Ankara mum on demand for explanation over use of British jihadists for swap

Ankara mum on demand for explanation over use of British jihadists for swap

Fevzi Kızılkoyun/ Sevil Erkuş ANKARA
Ankara mum on demand for explanation over use of British jihadists for swap

Two British citizens were handed over to ISIL jihadists by Turkey without notification to London, MI6 alleges. AP Photo

The U.K.’s Secret Intelligence Service MI6 is still awaiting an answer from the Turkish authorities regarding two British citizens, who MI6 alleges were handed over to jihadists by Turkey without notification to London.

The request for information was made in October, but the British authorities have yet to receive a response to their appeal, including from Turkey’s foreign and interior ministries, diplomatic sources told the Hürriyet Daily News.

According to MI6, Shabazz Suleiman, 19, and Hisham Folkard, 26, were captured as they tried to enter Turkish territory and were subsequently used as part of a prisoner swap deal in exchange for the release of 46 Turkish hostages held by the Islamic State of Iraq and the Levant (ISIL) in Iraq in September.

In July, MI6 informed Turkish intelligence about two British citizens that had left the country, arrived in Istanbul and crossed into Syria through Hatay in order to join ISIL, according to sources. The Turkish intelligence service then began to follow Suleiman and Folkard after receiving notice from Britain.

In August, the two British citizens were reportedly detained by Turkish security forces as they tried to cross from Syria to Turkey. However, Turkish authorities did not notify Britain and did not deport Folkard and Suleiman, who were sought by Interpol with a red notice. The British intelligence service then demanded information from the Turkish authorities over whether Folkard and Suleiman were used as part of the swap deal.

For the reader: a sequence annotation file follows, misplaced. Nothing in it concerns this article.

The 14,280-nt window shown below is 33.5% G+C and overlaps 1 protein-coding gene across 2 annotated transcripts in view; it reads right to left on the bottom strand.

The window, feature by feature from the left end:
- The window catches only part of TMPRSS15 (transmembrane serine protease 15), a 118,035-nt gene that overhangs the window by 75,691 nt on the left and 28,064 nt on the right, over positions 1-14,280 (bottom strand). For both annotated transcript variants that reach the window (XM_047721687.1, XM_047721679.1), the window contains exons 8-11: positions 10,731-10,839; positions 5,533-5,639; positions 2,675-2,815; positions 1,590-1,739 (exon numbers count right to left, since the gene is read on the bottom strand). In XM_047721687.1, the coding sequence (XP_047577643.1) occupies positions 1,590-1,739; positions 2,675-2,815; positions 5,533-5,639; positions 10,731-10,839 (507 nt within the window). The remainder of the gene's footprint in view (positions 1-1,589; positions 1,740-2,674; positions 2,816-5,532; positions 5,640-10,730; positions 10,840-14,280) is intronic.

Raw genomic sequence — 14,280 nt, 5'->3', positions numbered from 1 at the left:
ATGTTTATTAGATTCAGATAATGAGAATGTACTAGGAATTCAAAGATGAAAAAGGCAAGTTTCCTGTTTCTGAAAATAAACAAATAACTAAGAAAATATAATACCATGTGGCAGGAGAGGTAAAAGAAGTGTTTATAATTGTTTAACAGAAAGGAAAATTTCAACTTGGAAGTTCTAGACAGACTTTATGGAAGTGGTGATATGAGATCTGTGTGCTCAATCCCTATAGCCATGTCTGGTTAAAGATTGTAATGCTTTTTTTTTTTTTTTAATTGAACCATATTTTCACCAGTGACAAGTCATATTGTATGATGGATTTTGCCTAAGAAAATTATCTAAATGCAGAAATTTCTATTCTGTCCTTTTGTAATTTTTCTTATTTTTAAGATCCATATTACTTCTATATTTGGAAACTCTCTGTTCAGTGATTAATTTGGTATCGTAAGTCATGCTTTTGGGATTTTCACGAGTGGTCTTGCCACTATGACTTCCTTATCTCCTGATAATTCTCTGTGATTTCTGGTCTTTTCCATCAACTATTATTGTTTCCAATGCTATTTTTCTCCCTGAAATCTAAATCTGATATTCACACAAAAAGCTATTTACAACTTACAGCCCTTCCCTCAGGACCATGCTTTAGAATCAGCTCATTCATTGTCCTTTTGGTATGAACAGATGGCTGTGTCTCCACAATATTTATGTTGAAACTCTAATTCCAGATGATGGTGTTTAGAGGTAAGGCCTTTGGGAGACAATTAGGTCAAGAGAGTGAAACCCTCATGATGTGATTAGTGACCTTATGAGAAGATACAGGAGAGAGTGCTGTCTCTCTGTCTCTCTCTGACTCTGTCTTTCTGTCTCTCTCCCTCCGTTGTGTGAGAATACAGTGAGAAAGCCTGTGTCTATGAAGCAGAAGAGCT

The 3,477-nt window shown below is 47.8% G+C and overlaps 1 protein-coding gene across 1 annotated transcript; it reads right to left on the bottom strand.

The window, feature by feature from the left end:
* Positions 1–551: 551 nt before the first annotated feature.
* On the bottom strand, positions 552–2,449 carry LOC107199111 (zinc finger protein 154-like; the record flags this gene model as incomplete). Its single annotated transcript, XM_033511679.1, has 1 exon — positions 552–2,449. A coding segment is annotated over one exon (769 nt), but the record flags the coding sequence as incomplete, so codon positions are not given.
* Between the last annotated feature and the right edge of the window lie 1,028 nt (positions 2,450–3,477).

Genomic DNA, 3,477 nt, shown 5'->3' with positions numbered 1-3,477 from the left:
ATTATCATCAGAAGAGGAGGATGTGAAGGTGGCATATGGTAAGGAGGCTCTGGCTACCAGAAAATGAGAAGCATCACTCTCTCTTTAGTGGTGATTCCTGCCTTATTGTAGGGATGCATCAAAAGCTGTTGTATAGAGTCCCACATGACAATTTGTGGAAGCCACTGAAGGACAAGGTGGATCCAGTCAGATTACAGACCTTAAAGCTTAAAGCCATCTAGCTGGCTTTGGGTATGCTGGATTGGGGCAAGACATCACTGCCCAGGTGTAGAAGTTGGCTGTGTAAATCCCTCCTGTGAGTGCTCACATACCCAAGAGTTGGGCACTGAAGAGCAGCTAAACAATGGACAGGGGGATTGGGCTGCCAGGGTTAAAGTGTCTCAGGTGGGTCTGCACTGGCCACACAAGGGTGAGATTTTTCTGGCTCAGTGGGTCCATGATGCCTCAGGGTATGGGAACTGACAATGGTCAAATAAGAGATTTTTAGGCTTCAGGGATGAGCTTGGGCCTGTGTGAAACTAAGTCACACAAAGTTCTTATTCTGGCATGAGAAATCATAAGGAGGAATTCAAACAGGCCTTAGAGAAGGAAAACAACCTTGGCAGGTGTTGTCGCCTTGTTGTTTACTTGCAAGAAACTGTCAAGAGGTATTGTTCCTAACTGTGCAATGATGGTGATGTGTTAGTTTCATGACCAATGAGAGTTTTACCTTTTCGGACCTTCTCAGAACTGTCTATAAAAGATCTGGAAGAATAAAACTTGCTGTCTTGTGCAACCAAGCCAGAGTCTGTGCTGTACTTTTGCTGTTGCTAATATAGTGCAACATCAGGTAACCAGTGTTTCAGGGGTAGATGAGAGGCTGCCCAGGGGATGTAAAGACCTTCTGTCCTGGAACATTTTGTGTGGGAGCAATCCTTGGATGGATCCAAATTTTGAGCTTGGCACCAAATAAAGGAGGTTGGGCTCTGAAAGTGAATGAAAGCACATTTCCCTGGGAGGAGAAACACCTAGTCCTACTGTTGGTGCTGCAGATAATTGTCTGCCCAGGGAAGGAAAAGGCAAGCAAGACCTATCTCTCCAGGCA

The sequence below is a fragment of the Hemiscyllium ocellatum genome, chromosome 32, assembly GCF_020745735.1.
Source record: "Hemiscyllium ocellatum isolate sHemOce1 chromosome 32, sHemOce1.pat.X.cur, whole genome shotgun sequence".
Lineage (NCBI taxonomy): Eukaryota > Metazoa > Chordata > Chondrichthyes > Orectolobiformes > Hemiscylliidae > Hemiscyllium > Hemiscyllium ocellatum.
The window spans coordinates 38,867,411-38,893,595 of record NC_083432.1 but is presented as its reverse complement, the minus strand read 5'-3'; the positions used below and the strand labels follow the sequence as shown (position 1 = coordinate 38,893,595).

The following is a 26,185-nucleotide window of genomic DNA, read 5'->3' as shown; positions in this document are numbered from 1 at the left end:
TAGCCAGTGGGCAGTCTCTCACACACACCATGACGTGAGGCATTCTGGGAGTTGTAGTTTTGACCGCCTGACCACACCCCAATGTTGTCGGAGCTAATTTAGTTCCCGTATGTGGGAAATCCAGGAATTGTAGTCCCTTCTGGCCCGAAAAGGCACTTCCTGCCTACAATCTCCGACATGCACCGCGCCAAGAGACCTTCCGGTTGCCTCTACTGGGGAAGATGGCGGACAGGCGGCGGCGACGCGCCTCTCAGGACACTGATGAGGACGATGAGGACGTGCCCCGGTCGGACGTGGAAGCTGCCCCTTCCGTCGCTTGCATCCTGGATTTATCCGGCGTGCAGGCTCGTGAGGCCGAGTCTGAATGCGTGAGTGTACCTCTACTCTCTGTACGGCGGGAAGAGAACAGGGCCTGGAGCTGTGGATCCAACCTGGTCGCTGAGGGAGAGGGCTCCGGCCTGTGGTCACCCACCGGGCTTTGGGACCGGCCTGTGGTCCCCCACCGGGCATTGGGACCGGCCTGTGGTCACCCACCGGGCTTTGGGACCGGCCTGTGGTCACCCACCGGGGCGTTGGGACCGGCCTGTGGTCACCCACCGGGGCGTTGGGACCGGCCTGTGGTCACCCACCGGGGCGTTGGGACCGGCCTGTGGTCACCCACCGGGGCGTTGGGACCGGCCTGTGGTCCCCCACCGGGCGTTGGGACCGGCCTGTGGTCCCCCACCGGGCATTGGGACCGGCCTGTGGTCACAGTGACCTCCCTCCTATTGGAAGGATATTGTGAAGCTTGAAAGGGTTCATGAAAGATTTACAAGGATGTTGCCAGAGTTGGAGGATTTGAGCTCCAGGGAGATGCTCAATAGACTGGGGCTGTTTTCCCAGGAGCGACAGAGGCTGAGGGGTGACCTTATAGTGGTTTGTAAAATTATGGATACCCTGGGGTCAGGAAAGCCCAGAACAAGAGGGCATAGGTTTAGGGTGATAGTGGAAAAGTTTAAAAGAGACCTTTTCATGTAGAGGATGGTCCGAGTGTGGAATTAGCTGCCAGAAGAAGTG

In October, British daily the Times reported that the deal involved a trade of 180 ISIL fighters in return for Turkish diplomats, including 46 Turkish citizens and three local Iraqis, who had been seized in the city of Mosul five months ago.

The British authorities asked Ankara about the alleged deal reported by the Times, but have not received a response yet.

The issue did not come up during a recent meeting between Foreign Minister Ahmet Çavuşoğlu and British Foreign Secretary Philip Hammond on Dec. 3 in Brussels, according to Turkish officials.

Political bargaining and diplomacy played a key role in freeing 49 hostages from extremist jihadists, Turkish President Recep Tayyip Erdoğan said in September, while denying that a ransom was paid but hinting that a swap deal might have taken place to save the country’s Mosul consul general and 48 others.

No further official acknowledgement has come from Turkish authorities over the alleged deal.
Meanwhile, Denmark has also asked Turkey for an explanation regarding the release of the suspected shooter of a Danish writer in Turkey and has conveyed the issue to the European Union. The suspected shooter, Basil Hassan, a 27-year-old Danish citizen of Lebanese origin, was used as part of a prisoner swap conducted in exchange for the release of Turkish hostages.

Turkey has admitted that it has released a suspect wanted in connection with the attempted murder of a right-wing writer and critic of Islam in Copenhagen in 2013, after Danish politicians put pressure on Ankara.

The Turkish government has stated that the release of the suspect was not the “choice of the executive power, but a ruling of the judiciary.”